The main thoughts going through my head were gratitude for the experience I had here, coupled with a twinge of melancholy at the trip being over so soon. I just might have to head back sometime to see even more of the reserve.
- There are scheduled buses departing Lijiang (Yunnan Province), heading north to Shangri La and finally on to Daocheng town or Riwa. From Chengdu, the bus route generally includes a stop in Kangding before continuing on to Daocheng/Riwa.
- Yading Daocheng Airport—the highest commercial airport in the world at 4411 meters elevation. Plan accordingly if you are flying directly from sea level or are prone to altitude sickness.
- Tickets for the reserve and shuttle bus must be purchased in Riwa. There is a small bus station there and ticket counters inside. Total cost is 270rmb. This allows access to the whole reserve plus multiple rides on the buses to/from Yading Village-LonglongBa down at the bottom of the hill (the real entrance to the reserve).
- There are plenty of guesthouses in Daocheng, Riwa and Yading Village. It is generally not necessary to book a room online/phone in advance unless you want to play to play it safe during peak tourist seasons. Most places provide clean simple rooms with comfy beds and electric blankets. Prices can range from 40-140rmb/night.
- Plan well in regard to food for your trek. I brought canned tuna, piles of homemade protein/energy bars, fruit and biscuits. I flew into Yading so I could not bring fuel or camping stove. My Spartan, no-cook meal plan worked fine for me—going a few days without a hot meal is not a big deal. Skipping the cooking gear also saved me the extra weight to pack, not to mention time fussing with a camp stove. For those arriving by bus, there may be places to purchase fuel and camping gear in Kangding. As for Daocheng town, I’m not sure.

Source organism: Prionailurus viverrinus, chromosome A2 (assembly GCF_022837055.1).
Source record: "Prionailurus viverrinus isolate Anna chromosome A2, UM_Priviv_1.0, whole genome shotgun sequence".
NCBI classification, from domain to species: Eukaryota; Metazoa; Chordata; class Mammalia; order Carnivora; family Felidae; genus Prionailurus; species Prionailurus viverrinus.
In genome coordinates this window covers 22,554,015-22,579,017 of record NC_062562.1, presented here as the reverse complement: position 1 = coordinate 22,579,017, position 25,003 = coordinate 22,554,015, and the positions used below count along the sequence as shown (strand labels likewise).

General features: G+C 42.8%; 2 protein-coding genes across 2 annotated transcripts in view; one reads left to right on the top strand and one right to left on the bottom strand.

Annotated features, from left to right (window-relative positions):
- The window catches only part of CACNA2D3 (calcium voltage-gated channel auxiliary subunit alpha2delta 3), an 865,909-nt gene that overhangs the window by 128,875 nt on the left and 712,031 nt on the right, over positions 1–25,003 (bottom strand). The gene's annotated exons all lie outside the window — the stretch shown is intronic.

- If you plan on taking lots of photos/video, bring extra batteries or battery pack. The overnight cold really saps the batteries. A solar powered battery charger would also work really well in an environment like this. There are many models that are lightweight and efficient, perfectly suited for trekking and eliminates the need for carrying lots of extra batteries.
- Autumn is usually the best time of year to see Yading (but avoid the October peak period). The weather is great, mostly clear skies and the best views. Spring and especially summer can be hit or miss as far as lots of rain. Plan on wet conditions if you travel during these times.
- Carry out what you carry in. Half of the route even has garbage cans at intervals—why many locals don’t bother to use them is beyond me. So any PET bottles, plastic wrappers, tissues etc. can be placed in the next trash bin you see after returning to the areas closer to the reserve entrance.
- If you have the time, allow an extra 2-3 days to acclimate. I really wish I could have done so. This means spending a few nights at other destinations in the region such as Tiger Leaping Gorge, Shangri La or Kangding. Those areas are around 2000-2600 meters in elevation and have some of their own hiking options—a great buffer prior to heading into much higher mountain environments.
For further reading, The Land of Snows has a nicely detailed and up-to-date trip report that gives more information on transportation options into the region and the different stages of the trek, including elevation gains and estimated hiking times along the route. The details presented here proved invaluable for me as I completed the Mt. Chenresig kora. Of note, it took me a bit longer than the hiking times given per stage but I was also taking a fair amount of breaks for photos and the high altitude made it slow going after my initial burst of energy at the start. Additionally, I carried my own gear for the entire duration of the trek so for those who do likewise, plan accordingly.
Both of the above sites played a major role in inspiring me to get out to explore the Yading Nature Reserve.